CHILE’S snow-covered peaks are perfect for a growing trend in extreme golf that takes those who dare to the Artic Circle, inner cities and desert sands. ANDREW MARSHALL reports.
In recent years, snow golf has become ‘cool’, as evidenced by the increasing number of tournaments and events that take place in areas better suited to snowshoes and skis than golf spikes. One of these is the Chivas Snow Golf Championship, which tees it up each year in the ski resort of La Parva, (located 50kms from Santiago de Chile) and stands at 2,700 metres above sea level
Usually held in mid-August each year tournaments can attract a few hundred competitors from countries such as Canada, the Caribbean, South America and Europe. Played on a 9-hole course and set within a breathtaking backdrop of the Andes mountain range, snow golf is played on fairways which are made of compacted snow, the greens which are 'whites' consisting of frozen snow and the balls used are a fluorescent amber colour. Unlike grass golf, the flags are left in the holes (which are around 30 cm in diameter) at all times, as they are frozen in. Players are permitted to re-tee every shot (using a tee or pyramid of snow) apart from the putts on the 'whites.' Cool golf anyone?
GOLF VS SNOW GOLF The greens are ‘white’ and are fashioned from flattened ice. The ball is fluorescent orange colour. The holes are twice the size of a normal golf hole. Steel-shafted clubs are recommended because of the low temperatures. Trolleys are not permitted as they can ruin the course. The ball may be dropped within 15cm of where it landed, without a penalty. The ball can also be teed up on a plastic peg or a shaped pyramid of snow
A BRIEF HISTORY OF SNOW GOLF Ice Golf has its beginnings way back in the 17thcentury. A painting by the Dutch painter Aert van der Neer (1603 -1677) shows players with a club in their hands attempting to get a ball into a hole in the ice covering a frozen canal in Holland. At that time the game was called kolven.
Legend has it that Rudyard Kipling was the first person to experiment with snow golf, when, on one winter's day back in 1893, he painted some golf balls red and whacked them around his estate in Vermont.
The game has evolved into a sport which now boasts other international tournaments each year including one in St Moritz Switzerland and in Umanaaq, Greenland. The sport is exactly the same as golf except it is, of course, played on snow. On ‘whites,’ an orange ball is more practical than a white one and depending on local rules, after the tee shot, you place the ball either on a tee or a matt for subsequent shots. Putting on ice can be very tricky, but this is somewhat offset by larger holes compared to standard golf.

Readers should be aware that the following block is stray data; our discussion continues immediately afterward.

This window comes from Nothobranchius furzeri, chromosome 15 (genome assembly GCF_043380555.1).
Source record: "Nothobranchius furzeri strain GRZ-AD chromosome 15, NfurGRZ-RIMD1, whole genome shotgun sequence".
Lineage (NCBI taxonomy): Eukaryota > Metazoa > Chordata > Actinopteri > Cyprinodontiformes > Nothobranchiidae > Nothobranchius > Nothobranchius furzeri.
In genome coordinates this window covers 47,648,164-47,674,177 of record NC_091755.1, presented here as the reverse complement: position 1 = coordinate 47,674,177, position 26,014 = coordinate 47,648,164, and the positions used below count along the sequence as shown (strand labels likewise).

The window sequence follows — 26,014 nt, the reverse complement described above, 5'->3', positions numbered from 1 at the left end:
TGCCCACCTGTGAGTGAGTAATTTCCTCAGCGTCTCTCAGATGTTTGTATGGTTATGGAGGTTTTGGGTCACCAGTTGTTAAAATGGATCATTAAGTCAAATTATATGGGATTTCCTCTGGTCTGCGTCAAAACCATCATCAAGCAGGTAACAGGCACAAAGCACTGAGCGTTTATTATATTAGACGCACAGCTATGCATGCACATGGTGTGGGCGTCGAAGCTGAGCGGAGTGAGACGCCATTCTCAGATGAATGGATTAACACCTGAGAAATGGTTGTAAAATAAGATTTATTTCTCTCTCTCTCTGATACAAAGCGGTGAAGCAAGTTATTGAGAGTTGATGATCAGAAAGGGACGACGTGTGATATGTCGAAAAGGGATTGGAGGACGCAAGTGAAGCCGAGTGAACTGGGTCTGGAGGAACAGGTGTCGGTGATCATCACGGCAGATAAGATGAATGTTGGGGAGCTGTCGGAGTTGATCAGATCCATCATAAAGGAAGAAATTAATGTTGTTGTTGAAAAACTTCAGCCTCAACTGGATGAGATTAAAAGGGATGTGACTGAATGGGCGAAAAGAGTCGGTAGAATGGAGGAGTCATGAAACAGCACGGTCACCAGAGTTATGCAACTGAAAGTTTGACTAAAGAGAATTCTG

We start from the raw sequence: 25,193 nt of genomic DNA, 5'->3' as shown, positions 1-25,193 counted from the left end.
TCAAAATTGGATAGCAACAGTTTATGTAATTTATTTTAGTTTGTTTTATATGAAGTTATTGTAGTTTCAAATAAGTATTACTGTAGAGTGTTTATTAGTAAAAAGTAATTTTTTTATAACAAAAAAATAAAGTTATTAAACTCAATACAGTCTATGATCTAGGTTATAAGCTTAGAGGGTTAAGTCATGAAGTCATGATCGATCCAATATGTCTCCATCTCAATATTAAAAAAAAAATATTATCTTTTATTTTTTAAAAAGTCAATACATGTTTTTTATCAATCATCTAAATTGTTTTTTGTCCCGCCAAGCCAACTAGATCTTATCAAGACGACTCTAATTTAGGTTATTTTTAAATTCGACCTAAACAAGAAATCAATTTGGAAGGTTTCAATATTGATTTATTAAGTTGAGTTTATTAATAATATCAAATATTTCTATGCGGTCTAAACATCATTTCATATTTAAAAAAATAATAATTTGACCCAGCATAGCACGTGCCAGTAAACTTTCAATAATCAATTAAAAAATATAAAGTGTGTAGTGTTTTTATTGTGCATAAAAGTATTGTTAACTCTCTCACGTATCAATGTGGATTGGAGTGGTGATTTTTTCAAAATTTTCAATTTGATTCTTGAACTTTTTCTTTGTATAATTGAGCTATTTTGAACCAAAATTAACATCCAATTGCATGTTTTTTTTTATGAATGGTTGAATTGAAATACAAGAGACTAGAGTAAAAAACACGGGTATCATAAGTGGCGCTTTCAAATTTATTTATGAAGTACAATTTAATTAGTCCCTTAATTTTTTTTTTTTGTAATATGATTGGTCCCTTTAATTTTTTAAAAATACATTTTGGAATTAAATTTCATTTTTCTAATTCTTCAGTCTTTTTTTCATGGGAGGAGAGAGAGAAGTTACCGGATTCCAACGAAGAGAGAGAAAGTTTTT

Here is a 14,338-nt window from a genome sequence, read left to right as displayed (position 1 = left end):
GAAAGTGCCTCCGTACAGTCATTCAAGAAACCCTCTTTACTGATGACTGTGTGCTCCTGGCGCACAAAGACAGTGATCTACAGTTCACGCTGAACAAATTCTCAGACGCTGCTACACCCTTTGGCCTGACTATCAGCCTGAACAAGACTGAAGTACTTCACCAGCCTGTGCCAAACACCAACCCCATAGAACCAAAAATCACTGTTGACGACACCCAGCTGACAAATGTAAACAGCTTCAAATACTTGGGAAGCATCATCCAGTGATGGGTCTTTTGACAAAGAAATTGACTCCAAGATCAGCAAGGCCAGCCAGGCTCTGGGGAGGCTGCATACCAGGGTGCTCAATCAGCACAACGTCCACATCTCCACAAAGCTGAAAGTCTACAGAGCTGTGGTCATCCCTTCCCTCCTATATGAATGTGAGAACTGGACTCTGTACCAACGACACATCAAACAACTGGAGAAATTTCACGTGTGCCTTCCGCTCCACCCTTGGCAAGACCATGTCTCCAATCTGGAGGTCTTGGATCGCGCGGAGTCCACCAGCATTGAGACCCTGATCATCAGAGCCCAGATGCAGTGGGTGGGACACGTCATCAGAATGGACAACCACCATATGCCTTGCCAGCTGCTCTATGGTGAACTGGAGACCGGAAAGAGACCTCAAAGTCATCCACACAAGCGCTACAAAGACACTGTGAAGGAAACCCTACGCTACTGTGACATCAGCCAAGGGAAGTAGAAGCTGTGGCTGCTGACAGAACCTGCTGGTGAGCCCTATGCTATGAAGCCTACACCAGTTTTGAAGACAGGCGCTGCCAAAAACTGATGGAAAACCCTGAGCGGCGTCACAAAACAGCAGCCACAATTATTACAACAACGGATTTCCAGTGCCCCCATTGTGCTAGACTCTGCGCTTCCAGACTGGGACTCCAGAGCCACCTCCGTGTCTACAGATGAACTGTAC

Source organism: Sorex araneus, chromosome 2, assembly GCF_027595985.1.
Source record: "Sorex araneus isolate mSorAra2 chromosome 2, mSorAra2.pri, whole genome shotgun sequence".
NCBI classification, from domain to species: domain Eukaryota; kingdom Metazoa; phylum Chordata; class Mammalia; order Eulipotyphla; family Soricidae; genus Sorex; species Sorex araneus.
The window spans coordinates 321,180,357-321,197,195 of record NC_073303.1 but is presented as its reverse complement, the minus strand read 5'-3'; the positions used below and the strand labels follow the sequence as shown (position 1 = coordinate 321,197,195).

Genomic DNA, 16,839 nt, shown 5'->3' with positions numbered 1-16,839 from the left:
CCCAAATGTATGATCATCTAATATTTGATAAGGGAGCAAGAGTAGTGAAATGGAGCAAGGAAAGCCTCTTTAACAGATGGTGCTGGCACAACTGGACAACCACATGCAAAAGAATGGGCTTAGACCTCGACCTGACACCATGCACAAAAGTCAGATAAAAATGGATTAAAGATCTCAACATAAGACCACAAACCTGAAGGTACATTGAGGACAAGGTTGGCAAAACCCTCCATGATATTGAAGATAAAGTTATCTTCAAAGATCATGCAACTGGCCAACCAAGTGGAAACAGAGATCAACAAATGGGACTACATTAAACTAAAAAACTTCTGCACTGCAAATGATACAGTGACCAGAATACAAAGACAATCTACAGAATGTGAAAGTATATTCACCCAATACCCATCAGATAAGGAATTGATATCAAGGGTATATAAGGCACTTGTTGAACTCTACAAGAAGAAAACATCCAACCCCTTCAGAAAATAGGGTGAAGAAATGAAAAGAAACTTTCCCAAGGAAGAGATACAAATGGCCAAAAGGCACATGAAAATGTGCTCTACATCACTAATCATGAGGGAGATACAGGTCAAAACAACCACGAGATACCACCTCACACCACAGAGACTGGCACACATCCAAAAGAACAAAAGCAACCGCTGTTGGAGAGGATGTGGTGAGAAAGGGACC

TIPS FROM THE PROS
Tip 1: Wear Warm Clothes Snow golf requires warm clothes, which will not restrict your swing. It’s best to go for many layers and ensure that you can rotate your back and torso muscles, bend your knees and properly grip the club. Boots suitable for wearing for prolonged periods in the snow and cold are a must (no golf shoes), and don’t forget your sunglasses and sun block.
Tip 2: Higher and Further The ball rolls less on snow-covered fairways, so it’s imperative to play lower clubs than you normally would and also to hit your shots higher. You do this by allowing the club head to overtake the arc of your hands at the point of impact. The club head angle of inclination increases and the ball flies higher.
Tip 3: Better Putting To help with aligning putts, draw a straight line around the centre of the ball. Line up this line with the hole and the line marked on most putters. If the line stays visible on the rolling ball, you have hit the putt well.
Tip 4: Bring a Cloth The rules in snow golf allow for the ball to be lifted and cleaned prior to each shot and then placed either directly on the snow or on a plastic peg. It is also important to carefully clean any snow off the club head so that the club strikes the ball cleanly.